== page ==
Surfactant degreasing velocity is decided by oil globule diameter and it's distribution in boundary film. The velocity expression thus obtained, calculated the good values, but expressed no physical factor effects. These effects were studied using dimensional analysis. The degreasing velocity of a surfactant forming a stable emulsion is summarized as follows; (1/R-1)=C·F(Cx/Omax)·(Teη)/(tV2(d1-d2)2)0.7-1.0 F(Cx/Omax)≈1+0.5(Cx/Omax) R: water wetting area ratio, Te: bath temperature, Cx: oil concentration, Omax: maximum oil concentration for degreasing, V: agitation velocity, t: time, d1-d2: difference in oil and degreasing solution density, η: viscosity. Increasing Te and V greatly increased Omax. In high temperature and agitation velocity, degreasing velocity in little oil contamination was same as the initial bath.
Pit initiation and propagation in high-purity aluminum foils during etching with 5Hz rectangular alternating current (AC) in 1mol/dm3 hydrochloric acid solution at 30°C were studied based on potential changes and TEM observation of pit structures. High-purity aluminum foils containing 1 and 6 wt-ppm titanium were used, and titanium effects on pit propagation were discussed. Films stripped from etched foils by immersion in I2/methanol solution and samples prepared by jet electropolishing were used for TEM observation. Cubic pits formed at subgrain boundaries after one AC cycle. Pits varied from hemispherical to cubic during the first anodic half cycle, and a hydrous oxide etch film formed during the next cathodic half cycle. The cyclic voltammogram obtained through polarization in hydrochloric acid solution showed that titanium in high-purity aluminum foil accelerated hydrogen evolution in pits.
The effects of surface dissolution of high-purity aluminum foils for electrolytic capacitors during immersion in hot hydrochloric acid on distributions of pits initiated by direct current (DC) etching are discussed. Pit structures were observed with TEM of oxide films stripped from etched foils in I2/methanol solution. Anodized oxide film replicas were prepared for SEM to observe pit distribution. γ-Al2O3 crystals with sizes of 0.2-0.3μm were observed on rolling lines of oxide films. With increasing electrolyte immersion time before DC etching, areas of surface dissolution of aluminum foils around γ-Al2O3 crystals expanded. When immersion time was prolonged from 0s to 60s, pits were initiated uniformly because of the increase in active sites. Excess active sites on surfaces formed above 60s delayed tunnel pit growth.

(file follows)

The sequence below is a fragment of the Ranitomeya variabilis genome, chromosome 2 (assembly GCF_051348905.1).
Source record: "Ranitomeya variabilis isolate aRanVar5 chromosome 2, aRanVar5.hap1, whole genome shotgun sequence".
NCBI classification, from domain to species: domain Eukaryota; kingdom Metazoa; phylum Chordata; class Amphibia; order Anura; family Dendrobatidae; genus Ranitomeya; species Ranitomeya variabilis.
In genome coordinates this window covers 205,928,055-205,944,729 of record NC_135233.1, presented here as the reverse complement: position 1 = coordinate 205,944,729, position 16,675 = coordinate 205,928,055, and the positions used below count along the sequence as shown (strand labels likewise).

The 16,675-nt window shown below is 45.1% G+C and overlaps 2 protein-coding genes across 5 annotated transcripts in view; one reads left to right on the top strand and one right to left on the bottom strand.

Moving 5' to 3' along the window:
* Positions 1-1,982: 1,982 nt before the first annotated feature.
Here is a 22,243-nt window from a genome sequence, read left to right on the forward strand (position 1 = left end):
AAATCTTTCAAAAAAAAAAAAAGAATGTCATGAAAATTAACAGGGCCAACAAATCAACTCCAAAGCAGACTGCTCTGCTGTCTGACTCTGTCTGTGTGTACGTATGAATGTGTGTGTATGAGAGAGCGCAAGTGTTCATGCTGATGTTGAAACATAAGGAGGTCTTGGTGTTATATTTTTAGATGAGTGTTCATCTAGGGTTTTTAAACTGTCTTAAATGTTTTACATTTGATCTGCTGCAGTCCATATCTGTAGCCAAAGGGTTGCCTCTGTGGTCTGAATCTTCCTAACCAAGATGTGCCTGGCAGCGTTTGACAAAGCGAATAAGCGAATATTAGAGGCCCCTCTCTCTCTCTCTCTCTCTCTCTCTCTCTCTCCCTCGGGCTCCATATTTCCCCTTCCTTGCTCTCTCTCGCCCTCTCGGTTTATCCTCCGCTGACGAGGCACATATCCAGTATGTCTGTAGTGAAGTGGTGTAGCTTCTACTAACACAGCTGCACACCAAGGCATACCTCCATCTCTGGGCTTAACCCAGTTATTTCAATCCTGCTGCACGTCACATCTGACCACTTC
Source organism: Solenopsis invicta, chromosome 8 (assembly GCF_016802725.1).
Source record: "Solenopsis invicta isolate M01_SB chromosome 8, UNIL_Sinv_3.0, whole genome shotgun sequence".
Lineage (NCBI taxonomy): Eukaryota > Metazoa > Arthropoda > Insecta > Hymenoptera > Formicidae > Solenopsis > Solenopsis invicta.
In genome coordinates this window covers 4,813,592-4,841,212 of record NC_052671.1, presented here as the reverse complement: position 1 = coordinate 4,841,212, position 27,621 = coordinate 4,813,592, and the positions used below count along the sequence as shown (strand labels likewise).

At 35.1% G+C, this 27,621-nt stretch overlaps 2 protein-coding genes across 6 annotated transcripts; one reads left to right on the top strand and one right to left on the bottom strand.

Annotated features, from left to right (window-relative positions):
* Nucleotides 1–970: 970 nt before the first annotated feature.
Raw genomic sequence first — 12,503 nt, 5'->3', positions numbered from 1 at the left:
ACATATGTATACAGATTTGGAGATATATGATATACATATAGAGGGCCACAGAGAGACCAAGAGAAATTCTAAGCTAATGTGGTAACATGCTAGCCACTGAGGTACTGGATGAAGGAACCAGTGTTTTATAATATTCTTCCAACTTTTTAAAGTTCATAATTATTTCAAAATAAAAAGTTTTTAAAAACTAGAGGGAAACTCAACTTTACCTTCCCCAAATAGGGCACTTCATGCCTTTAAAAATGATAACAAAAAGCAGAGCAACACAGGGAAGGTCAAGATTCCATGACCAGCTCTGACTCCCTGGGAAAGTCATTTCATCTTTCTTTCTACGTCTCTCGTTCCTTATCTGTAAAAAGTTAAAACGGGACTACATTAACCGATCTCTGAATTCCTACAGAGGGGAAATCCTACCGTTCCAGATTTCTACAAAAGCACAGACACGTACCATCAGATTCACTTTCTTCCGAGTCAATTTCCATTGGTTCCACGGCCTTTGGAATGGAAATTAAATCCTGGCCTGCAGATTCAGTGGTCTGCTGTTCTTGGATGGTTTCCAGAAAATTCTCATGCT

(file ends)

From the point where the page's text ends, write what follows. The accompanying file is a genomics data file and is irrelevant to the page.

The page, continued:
Fine-pattern coils were fabricated on an insulating board using anodizing, laser irradiation, nickel deposition, insulating board sticking, and aluminum substrate dissolution. Aluminum specimens covered with porous anodic oxide films were irradiated by a pulsed Nd-YAG laser through a beam splitter, iris diaphragm, convex lens, and quartz window in a nickel electroplating solution to remove anodic oxide film. During laser irradiation, the specimen was moved 3-dimensionally with an XYZ stage by a personal computer. The width of the trench produced by film removal increased with increasing laser energy and with decreasing movement speed. After laser irradiation, nickel metal layer was electrodeposited at only the laser irradiated area by cathodic polarization. The specimen stuck on epoxy resin before dissolving the aluminum substrate. Fine pattern coils with nickel lines 15μm wide and at 25μm intervals were made on the insulating board.
Experiments were undertaken to determine the dependence of zinc-nickel alloy plating electrodeposition and composition distribution from sulfate solutions on surfactants. We found that deposits with dodecyltrimethylammonium chloride (DTAC) formed the nickel concentration layer in the iron substrate. This nonuniform composition will be attributed to adsorption of the cationic DTAC on the cathode during electrodeposition.